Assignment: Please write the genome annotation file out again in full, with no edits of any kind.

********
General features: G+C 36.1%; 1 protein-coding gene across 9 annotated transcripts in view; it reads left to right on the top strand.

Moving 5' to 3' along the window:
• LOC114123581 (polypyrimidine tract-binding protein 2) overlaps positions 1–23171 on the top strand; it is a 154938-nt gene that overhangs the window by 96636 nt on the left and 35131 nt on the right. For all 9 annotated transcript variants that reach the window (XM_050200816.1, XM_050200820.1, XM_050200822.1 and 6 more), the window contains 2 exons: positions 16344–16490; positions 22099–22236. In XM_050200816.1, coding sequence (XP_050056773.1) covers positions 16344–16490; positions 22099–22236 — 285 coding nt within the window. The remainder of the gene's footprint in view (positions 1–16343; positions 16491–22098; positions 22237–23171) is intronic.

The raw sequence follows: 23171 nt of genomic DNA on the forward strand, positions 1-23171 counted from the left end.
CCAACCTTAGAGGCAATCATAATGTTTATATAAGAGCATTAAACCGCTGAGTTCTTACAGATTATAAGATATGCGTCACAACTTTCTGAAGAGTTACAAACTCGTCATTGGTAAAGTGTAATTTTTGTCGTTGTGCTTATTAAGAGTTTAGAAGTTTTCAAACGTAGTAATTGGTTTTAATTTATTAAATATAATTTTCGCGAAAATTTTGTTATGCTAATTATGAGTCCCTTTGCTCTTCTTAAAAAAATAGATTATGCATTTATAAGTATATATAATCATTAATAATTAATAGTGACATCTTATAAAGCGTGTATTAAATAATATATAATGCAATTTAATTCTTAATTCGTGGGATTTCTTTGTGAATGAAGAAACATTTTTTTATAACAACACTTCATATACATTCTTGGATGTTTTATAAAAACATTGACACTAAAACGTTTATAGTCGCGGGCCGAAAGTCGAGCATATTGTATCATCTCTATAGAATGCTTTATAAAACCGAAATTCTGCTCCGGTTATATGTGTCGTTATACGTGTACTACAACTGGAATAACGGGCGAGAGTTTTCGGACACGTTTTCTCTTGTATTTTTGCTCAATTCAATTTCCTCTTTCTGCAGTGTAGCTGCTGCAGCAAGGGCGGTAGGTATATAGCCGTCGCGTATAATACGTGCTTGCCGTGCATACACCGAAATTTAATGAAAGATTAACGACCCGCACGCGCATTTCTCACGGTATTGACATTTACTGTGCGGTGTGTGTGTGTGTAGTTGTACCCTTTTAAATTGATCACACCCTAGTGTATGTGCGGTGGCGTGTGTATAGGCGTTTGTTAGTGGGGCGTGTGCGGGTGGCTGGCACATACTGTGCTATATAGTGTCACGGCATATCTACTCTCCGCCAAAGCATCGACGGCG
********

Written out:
General features: G+C 36.1%; 1 protein-coding gene across 9 annotated transcripts in view; it reads left to right on the top strand.

Moving 5' to 3' along the window:
• LOC114123581 (polypyrimidine tract-binding protein 2) overlaps positions 1–23171 on the top strand; it is a 154938-nt gene that overhangs the window by 96636 nt on the left and 35131 nt on the right. For all 9 annotated transcript variants that reach the window (XM_050200816.1, XM_050200820.1, XM_050200822.1 and 6 more), the window contains 2 exons: positions 16344–16490; positions 22099–22236. In XM_050200816.1, coding sequence (XP_050056773.1) covers positions 16344–16490; positions 22099–22236 — 285 coding nt within the window. The remainder of the gene's footprint in view (positions 1–16343; positions 16491–22098; positions 22237–23171) is intronic.

The raw sequence follows: 23171 nt of genomic DNA on the forward strand, positions 1-23171 counted from the left end.
CCAACCTTAGAGGCAATCATAATGTTTATATAAGAGCATTAAACCGCTGAGTTCTTACAGATTATAAGATATGCGTCACAACTTTCTGAAGAGTTACAAACTCGTCATTGGTAAAGTGTAATTTTTGTCGTTGTGCTTATTAAGAGTTTAGAAGTTTTCAAACGTAGTAATTGGTTTTAATTTATTAAATATAATTTTCGCGAAAATTTTGTTATGCTAATTATGAGTCCCTTTGCTCTTCTTAAAAAAATAGATTATGCATTTATAAGTATATATAATCATTAATAATTAATAGTGACATCTTATAAAGCGTGTATTAAATAATATATAATGCAATTTAATTCTTAATTCGTGGGATTTCTTTGTGAATGAAGAAACATTTTTTTATAACAACACTTCATATACATTCTTGGATGTTTTATAAAAACATTGACACTAAAACGTTTATAGTCGCGGGCCGAAAGTCGAGCATATTGTATCATCTCTATAGAATGCTTTATAAAACCGAAATTCTGCTCCGGTTATATGTGTCGTTATACGTGTACTACAACTGGAATAACGGGCGAGAGTTTTCGGACACGTTTTCTCTTGTATTTTTGCTCAATTCAATTTCCTCTTTCTGCAGTGTAGCTGCTGCAGCAAGGGCGGTAGGTATATAGCCGTCGCGTATAATACGTGCTTGCCGTGCATACACCGAAATTTAATGAAAGATTAACGACCCGCACGCGCATTTCTCACGGTATTGACATTTACTGTGCGGTGTGTGTGTGTGTAGTTGTACCCTTTTAAATTGATCACACCCTAGTGTATGTGCGGTGGCGTGTGTATAGGCGTTTGTTAGTGGGGCGTGTGCGGGTGGCTGGCACATACTGTGCTATATAGTGTCACGGCATATCTACTCTCCGCCAAAGCATCGACGGCG